Elevation of MMP-9 Levels Promotes Epileptogenesis After Traumatic Brain Injury
permalinkMolecular Neurobiology - 2018-04-17Pijet B, Stefaniuk M, Kostrzewska-Ksiezyk A, Tsilibary EC, Tzinia A, Kaczmarek L10.1007/s12035-018-1061-5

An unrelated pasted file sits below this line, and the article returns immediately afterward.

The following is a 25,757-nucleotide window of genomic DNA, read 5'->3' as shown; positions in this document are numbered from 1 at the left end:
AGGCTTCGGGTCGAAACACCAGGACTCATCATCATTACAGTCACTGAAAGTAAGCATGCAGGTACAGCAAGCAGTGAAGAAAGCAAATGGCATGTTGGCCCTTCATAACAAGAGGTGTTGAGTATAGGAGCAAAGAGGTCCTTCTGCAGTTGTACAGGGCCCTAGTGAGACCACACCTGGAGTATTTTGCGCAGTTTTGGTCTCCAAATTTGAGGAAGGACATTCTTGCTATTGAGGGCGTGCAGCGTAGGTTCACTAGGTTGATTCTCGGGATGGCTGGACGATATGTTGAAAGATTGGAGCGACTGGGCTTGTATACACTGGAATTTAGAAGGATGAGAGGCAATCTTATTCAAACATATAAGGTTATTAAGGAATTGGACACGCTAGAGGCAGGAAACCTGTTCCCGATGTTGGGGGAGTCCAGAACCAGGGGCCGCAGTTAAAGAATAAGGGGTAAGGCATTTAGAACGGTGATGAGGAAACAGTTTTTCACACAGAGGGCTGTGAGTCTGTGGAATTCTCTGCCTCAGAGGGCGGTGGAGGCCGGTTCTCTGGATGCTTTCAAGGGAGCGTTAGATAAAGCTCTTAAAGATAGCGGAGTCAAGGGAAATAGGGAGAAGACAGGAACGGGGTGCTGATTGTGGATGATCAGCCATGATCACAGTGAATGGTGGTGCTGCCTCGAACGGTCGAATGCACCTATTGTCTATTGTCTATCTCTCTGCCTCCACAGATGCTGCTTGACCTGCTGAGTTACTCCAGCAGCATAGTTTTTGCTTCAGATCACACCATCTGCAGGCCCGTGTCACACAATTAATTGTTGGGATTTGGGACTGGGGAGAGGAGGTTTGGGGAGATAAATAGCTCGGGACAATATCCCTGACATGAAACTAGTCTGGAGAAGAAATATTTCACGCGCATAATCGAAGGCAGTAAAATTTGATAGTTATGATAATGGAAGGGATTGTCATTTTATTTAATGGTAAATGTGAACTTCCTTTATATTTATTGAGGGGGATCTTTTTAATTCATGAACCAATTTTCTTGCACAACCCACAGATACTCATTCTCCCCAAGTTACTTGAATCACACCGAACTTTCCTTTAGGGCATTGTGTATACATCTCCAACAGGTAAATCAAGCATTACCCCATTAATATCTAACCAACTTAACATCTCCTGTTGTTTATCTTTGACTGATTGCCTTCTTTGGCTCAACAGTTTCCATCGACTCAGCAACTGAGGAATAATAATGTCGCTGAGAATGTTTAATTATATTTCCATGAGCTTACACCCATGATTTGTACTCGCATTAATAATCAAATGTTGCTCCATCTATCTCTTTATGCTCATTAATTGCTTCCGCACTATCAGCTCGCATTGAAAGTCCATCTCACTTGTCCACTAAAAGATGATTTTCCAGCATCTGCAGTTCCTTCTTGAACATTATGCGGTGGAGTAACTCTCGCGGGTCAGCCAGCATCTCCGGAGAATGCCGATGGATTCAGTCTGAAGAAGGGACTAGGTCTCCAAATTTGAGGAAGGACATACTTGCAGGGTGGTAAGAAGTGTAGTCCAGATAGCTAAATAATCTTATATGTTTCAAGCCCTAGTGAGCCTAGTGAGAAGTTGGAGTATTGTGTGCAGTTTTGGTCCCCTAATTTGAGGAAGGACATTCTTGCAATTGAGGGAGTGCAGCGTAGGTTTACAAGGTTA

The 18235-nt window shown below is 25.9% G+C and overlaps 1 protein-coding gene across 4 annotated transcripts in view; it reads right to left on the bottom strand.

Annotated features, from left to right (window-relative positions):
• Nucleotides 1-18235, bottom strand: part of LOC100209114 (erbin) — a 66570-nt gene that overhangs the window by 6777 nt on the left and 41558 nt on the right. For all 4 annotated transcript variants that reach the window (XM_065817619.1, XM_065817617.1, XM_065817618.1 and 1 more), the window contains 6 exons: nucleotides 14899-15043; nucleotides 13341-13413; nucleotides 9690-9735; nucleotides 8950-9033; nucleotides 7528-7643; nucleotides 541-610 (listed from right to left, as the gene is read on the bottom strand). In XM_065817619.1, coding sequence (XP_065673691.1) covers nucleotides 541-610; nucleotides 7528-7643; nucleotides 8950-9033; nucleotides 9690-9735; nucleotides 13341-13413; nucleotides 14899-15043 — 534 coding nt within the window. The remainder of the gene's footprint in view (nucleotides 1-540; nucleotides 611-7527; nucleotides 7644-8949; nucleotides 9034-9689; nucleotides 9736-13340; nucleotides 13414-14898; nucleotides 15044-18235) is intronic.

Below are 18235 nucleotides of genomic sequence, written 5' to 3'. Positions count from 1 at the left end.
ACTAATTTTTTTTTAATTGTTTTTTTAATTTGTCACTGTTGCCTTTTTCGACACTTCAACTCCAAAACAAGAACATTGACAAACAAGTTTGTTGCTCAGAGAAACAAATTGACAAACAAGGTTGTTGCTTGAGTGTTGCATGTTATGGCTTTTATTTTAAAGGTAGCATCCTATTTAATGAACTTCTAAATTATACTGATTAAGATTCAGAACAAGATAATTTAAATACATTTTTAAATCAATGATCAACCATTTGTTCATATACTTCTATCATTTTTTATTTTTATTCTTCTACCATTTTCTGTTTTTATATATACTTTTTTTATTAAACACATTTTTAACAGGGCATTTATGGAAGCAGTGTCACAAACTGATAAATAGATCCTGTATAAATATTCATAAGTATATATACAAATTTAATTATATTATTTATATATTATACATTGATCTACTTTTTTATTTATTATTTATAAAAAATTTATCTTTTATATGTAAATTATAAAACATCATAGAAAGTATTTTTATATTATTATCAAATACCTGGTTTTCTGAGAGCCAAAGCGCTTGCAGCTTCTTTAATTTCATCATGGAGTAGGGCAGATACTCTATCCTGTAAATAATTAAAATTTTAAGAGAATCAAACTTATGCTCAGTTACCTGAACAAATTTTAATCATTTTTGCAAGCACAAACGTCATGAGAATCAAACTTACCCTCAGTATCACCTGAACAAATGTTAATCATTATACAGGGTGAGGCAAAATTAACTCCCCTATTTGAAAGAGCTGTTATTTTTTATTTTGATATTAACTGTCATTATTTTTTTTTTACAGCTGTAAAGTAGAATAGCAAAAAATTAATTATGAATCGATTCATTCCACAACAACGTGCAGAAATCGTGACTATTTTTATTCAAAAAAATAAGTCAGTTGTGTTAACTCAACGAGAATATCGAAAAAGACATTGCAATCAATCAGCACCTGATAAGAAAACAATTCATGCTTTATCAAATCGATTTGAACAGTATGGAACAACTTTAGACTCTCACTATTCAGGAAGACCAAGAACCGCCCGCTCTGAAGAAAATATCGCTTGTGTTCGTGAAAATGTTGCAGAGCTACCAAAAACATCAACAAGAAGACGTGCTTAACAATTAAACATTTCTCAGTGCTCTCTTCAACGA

Posttraumatic epilepsy (PTE) is a recurrent seizure disorder that often develops secondary to traumatic brain injury (TBI) that is caused by an external mechanical force. Recent evidence shows that the brain extracellular matrix plays a major role in the remodeling of neuronal connections after injury. One of the proteases that is presumably responsible for this process is matrix metalloproteinase-9 (MMP-9). The levels of MMP-9 are elevated in rodent brain tissue and human blood samples after TBI. However, no studies have described the influence of MMP-9 on the development of PTE. The present study used controlled cortical impact (CCI) as a mouse model of TBI. We examined the detailed kinetics of MMP-9 levels for 1 month after TBI and observed two peaks after injury (30 min and 6 h after injury). We tested the hypothesis that high levels of MMP-9 predispose individuals to the development of PTE, and MMP-9 inhibition would protect against PTE. We used transgenic animals with either MMP-9 knockout or MMP-9 overexpression. MMP-9 overexpression increased the number of mice that exhibited TBI-induced spontaneous seizures, and MMP-9 knockout decreased the appearance of seizures. We also evaluated changes in responsiveness to a single dose of the chemoconvulsant pentylenetetrazol. MMP-9-overexpressing mice exhibited a significantly shorter latency between pentylenetetrazol administration and the first epileptiform spike. MMP-9 knockout mice exhibited the opposite response profile. Finally, we found that the occurrence of PTE was correlated with the size of the lesion after injury. Overall, our data emphasize the contribution of MMP-9 to TBI-induced structural and physiological alterations in brain circuitry that may lead to the development of PTE.